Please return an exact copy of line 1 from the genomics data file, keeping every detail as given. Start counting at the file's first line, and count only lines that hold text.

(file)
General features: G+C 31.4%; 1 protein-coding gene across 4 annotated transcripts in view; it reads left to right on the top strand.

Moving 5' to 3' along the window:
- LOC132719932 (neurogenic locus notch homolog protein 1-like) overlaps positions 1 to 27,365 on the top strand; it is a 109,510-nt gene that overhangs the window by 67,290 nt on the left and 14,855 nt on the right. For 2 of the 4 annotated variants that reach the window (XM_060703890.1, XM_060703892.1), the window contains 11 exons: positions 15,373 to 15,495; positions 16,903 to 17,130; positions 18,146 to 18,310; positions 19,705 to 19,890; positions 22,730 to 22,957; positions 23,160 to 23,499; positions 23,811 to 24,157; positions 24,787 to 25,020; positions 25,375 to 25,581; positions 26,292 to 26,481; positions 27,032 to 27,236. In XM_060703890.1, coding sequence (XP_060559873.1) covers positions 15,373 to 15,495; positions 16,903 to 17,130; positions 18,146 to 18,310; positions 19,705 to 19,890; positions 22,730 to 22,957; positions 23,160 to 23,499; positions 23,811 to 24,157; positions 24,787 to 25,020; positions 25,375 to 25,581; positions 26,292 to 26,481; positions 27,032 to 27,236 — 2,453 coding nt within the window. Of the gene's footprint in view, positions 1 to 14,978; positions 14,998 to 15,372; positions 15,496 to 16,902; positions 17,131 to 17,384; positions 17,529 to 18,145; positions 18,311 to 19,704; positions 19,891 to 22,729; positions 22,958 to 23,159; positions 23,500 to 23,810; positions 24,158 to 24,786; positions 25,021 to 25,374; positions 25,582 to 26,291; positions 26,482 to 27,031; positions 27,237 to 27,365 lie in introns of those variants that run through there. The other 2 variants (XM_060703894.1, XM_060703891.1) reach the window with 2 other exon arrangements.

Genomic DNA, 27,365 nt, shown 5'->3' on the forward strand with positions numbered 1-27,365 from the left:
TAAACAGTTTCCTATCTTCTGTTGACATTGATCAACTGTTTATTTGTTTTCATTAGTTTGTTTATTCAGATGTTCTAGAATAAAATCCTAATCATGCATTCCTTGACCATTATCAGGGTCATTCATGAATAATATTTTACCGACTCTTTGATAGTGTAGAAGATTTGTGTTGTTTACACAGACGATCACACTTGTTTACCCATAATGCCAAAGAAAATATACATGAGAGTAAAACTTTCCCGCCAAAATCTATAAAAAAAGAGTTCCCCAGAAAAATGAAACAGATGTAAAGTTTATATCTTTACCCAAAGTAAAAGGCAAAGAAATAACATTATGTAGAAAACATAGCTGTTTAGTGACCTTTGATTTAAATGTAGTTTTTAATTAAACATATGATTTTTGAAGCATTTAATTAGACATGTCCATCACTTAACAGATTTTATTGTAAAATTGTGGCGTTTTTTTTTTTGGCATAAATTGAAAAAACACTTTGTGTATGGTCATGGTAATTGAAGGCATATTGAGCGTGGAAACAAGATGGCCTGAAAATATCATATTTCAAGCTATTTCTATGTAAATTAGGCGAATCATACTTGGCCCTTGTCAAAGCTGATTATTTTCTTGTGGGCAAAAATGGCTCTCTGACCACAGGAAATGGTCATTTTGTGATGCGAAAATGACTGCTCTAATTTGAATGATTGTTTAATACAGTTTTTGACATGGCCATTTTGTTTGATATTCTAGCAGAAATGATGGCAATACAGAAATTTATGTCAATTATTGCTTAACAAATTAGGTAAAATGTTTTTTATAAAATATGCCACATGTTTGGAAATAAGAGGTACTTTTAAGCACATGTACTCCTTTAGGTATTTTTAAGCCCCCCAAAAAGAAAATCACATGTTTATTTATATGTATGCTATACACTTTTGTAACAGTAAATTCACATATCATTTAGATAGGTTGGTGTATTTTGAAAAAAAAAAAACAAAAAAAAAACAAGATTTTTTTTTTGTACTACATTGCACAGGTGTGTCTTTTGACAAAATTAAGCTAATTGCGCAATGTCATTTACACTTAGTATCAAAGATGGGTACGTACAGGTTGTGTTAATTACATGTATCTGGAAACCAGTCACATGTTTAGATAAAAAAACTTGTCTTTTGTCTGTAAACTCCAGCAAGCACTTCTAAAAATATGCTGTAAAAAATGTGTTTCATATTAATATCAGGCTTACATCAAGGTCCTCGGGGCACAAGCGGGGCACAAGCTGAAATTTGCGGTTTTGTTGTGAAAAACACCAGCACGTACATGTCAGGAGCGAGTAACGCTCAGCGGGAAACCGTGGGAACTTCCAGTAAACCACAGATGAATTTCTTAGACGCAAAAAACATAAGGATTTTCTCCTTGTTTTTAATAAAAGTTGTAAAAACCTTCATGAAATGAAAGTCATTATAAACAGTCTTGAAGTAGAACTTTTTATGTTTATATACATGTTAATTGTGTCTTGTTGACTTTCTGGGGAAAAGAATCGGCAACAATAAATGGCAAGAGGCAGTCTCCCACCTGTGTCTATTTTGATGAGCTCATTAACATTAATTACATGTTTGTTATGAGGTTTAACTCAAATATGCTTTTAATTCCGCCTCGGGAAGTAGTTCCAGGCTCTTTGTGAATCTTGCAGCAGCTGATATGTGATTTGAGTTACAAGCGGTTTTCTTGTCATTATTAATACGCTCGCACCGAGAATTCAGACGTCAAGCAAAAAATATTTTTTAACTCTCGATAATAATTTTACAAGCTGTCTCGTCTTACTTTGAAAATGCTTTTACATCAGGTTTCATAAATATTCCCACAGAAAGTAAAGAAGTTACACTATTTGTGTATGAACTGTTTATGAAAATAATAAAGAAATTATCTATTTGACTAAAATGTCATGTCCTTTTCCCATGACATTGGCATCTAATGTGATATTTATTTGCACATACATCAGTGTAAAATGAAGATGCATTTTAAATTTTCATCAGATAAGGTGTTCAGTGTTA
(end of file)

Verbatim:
General features: G+C 31.4%; 1 protein-coding gene across 4 annotated transcripts in view; it reads left to right on the top strand.